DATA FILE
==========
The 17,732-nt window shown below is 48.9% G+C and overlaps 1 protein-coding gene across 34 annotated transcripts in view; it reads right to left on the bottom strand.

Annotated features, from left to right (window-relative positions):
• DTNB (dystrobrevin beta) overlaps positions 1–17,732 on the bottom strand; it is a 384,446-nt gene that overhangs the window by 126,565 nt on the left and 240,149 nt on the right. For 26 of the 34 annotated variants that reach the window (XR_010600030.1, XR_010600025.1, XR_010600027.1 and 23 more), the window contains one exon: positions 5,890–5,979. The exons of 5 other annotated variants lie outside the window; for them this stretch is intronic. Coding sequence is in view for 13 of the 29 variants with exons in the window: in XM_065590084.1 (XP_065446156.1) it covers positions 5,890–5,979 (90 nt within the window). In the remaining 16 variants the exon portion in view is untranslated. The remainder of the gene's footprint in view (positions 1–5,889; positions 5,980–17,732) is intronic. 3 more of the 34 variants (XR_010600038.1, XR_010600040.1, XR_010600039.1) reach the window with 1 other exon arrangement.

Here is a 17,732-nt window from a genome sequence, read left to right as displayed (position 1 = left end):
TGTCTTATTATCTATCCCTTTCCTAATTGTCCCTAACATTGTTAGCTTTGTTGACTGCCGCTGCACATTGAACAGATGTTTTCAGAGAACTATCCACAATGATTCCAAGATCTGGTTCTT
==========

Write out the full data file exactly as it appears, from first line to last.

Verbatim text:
The 17,732-nt window shown below is 48.9% G+C and overlaps 1 protein-coding gene across 34 annotated transcripts in view; it reads right to left on the bottom strand.

Annotated features, from left to right (window-relative positions):
• DTNB (dystrobrevin beta) overlaps positions 1–17,732 on the bottom strand; it is a 384,446-nt gene that overhangs the window by 126,565 nt on the left and 240,149 nt on the right. For 26 of the 34 annotated variants that reach the window (XR_010600030.1, XR_010600025.1, XR_010600027.1 and 23 more), the window contains one exon: positions 5,890–5,979. The exons of 5 other annotated variants lie outside the window; for them this stretch is intronic. Coding sequence is in view for 13 of the 29 variants with exons in the window: in XM_065590084.1 (XP_065446156.1) it covers positions 5,890–5,979 (90 nt within the window). In the remaining 16 variants the exon portion in view is untranslated. The remainder of the gene's footprint in view (positions 1–5,889; positions 5,980–17,732) is intronic. 3 more of the 34 variants (XR_010600038.1, XR_010600040.1, XR_010600039.1) reach the window with 1 other exon arrangement.

Here is a 17,732-nt window from a genome sequence, read left to right as displayed (position 1 = left end):
TGTCTTATTATCTATCCCTTTCCTAATTGTCCCTAACATTGTTAGCTTTGTTGACTGCCGCTGCACATTGAACAGATGTTTTCAGAGAACTATCCACAATGATTCCAAGATCTGGTTCTT